Counties are authorized to construct and operate "urban-type public facilities." This term means:
…sanitary and storm sewer lines and facilities, plants for the collection, treatment, and disposal of sewage and waste matter, facilities and plants for the incineration or other disposal of garbage, trash, ashes, and other waste matter, and/or water supply and distribution lines, facilities, and plants, chemical pipelines and docks, and fire protection and emergency medical services. T.C.A. § 5-16-101.
Counties may operate these facilities directly through a county department, or they may create a board of public utilities. T.C.A. §§ 5-16-102–103. Cooperative undertakings with other governmental units, including "municipalities, towns, utility districts, and improvement districts within the county" are specifically authorized when "mutually advantageous." T.C.A. § 5-16-107.
All project plans must be submitted to a regional planning commission or, in the absence of such a commission, the planning commission of the largest city in the county. The planning commission receives the plans "for study and a written report" within 90 days or an extended period fixed by the county governing body. T.C.A. § 5-16-112.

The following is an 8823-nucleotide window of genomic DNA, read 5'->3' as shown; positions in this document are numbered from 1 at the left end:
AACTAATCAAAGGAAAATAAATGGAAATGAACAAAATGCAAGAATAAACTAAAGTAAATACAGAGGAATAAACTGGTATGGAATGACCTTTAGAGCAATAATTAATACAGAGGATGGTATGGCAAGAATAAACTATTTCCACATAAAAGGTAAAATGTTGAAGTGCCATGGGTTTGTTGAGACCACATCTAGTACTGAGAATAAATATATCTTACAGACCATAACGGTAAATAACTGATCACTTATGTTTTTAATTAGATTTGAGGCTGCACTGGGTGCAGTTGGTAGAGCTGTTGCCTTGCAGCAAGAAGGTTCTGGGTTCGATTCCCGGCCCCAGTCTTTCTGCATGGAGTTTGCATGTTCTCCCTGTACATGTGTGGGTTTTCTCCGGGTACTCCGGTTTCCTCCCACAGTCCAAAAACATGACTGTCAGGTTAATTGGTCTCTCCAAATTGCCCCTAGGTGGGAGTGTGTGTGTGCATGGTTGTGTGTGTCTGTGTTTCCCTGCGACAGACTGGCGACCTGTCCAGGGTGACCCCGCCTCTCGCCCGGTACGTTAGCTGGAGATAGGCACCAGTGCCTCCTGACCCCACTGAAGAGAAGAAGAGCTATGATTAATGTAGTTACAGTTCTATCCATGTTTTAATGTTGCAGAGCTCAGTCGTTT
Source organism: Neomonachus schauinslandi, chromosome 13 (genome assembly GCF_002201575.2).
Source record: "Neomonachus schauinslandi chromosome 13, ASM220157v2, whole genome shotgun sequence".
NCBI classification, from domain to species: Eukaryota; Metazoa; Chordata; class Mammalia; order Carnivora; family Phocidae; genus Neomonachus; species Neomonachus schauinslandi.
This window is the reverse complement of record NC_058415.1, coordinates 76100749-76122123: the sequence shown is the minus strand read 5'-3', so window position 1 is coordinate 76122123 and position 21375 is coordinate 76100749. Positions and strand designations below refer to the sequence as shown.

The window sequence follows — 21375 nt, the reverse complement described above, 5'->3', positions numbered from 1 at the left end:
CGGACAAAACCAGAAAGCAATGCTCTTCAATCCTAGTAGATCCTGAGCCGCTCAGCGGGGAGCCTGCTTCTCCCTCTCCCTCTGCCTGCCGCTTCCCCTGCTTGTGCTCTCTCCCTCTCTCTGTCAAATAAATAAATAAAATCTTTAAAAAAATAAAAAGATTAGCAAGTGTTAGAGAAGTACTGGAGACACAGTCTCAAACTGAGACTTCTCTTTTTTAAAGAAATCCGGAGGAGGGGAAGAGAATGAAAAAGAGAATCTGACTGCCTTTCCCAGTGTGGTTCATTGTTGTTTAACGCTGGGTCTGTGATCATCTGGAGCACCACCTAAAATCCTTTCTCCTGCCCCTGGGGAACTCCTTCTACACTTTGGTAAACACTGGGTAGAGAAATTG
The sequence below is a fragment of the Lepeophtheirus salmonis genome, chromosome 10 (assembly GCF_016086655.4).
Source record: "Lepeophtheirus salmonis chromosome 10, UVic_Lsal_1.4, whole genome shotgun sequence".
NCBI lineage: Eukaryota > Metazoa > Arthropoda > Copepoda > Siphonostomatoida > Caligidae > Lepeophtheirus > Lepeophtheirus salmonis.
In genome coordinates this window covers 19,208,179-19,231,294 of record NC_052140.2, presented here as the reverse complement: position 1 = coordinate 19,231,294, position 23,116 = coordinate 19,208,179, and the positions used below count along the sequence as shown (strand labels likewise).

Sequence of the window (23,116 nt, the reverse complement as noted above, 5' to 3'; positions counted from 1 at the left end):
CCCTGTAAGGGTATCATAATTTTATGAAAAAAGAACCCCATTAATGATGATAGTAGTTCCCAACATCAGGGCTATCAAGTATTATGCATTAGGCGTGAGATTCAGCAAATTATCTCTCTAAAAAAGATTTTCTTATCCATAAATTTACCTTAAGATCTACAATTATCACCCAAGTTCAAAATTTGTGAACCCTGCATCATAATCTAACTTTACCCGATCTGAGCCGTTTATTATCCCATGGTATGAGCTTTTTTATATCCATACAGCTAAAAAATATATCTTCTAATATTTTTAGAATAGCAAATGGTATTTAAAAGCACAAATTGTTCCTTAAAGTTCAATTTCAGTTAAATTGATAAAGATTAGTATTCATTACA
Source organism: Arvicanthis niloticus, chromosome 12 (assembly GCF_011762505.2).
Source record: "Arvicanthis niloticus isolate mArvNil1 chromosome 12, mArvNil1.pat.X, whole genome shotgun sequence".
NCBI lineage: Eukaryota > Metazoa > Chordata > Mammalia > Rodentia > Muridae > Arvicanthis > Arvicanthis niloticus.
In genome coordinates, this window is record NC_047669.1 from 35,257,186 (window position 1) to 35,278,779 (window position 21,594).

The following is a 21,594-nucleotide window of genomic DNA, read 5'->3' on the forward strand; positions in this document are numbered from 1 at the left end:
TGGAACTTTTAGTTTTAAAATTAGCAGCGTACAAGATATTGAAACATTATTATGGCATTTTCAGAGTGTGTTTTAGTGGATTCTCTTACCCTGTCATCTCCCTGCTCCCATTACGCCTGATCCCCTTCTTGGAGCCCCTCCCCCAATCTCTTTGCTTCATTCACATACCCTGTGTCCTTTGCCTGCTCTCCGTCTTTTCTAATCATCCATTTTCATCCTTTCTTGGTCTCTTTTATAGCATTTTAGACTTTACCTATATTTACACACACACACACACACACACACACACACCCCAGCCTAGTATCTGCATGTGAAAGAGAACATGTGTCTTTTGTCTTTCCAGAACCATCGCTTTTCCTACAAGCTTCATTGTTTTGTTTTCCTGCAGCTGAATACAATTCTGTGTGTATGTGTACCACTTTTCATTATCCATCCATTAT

Following the planning commission review, if a facility is to be located within five miles of any part of a city’s boundary, a resolution petitioning the city to provide the facility, together with a full report of the county’s plans (engineering and financial feasibility reports, etc.), must be presented to the city. The county may proceed if the city fails "to take appropriate action to provide a specified public facility or facilities in a specified area or areas" within 90 days. T.C.A. § 5-16-111.
Provision is made for transferring to a city rights, duties, property, assets, or liabilities in conjunction with such facilities in the event of annexation, including arbitration for disagreements. The statutory language is the same as that in T.C.A. § 6-51-111, T.C.A. § 5-16-110.